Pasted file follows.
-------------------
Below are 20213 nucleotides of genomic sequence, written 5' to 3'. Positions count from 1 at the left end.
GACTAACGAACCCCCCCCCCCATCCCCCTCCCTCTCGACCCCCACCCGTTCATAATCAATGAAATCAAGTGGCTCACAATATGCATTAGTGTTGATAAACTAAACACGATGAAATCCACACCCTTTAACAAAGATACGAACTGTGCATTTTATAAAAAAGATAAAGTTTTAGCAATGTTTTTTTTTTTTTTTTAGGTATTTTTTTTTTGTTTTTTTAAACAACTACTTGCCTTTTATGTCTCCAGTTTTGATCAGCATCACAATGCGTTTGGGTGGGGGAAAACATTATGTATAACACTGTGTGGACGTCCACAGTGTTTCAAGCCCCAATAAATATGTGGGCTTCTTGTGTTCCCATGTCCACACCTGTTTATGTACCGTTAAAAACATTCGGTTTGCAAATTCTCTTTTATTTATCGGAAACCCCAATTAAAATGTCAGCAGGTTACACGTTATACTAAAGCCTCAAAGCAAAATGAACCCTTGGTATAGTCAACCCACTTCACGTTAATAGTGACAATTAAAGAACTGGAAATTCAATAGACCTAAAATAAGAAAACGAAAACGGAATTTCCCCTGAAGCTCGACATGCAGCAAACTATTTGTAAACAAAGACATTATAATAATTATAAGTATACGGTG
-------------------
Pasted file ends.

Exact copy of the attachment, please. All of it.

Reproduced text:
Below are 20213 nucleotides of genomic sequence, written 5' to 3'. Positions count from 1 at the left end.
GACTAACGAACCCCCCCCCCCATCCCCCTCCCTCTCGACCCCCACCCGTTCATAATCAATGAAATCAAGTGGCTCACAATATGCATTAGTGTTGATAAACTAAACACGATGAAATCCACACCCTTTAACAAAGATACGAACTGTGCATTTTATAAAAAAGATAAAGTTTTAGCAATGTTTTTTTTTTTTTTTTAGGTATTTTTTTTTTGTTTTTTTAAACAACTACTTGCCTTTTATGTCTCCAGTTTTGATCAGCATCACAATGCGTTTGGGTGGGGGAAAACATTATGTATAACACTGTGTGGACGTCCACAGTGTTTCAAGCCCCAATAAATATGTGGGCTTCTTGTGTTCCCATGTCCACACCTGTTTATGTACCGTTAAAAACATTCGGTTTGCAAATTCTCTTTTATTTATCGGAAACCCCAATTAAAATGTCAGCAGGTTACACGTTATACTAAAGCCTCAAAGCAAAATGAACCCTTGGTATAGTCAACCCACTTCACGTTAATAGTGACAATTAAAGAACTGGAAATTCAATAGACCTAAAATAAGAAAACGAAAACGGAATTTCCCCTGAAGCTCGACATGCAGCAAACTATTTGTAAACAAAGACATTATAATAATTATAAGTATACGGTG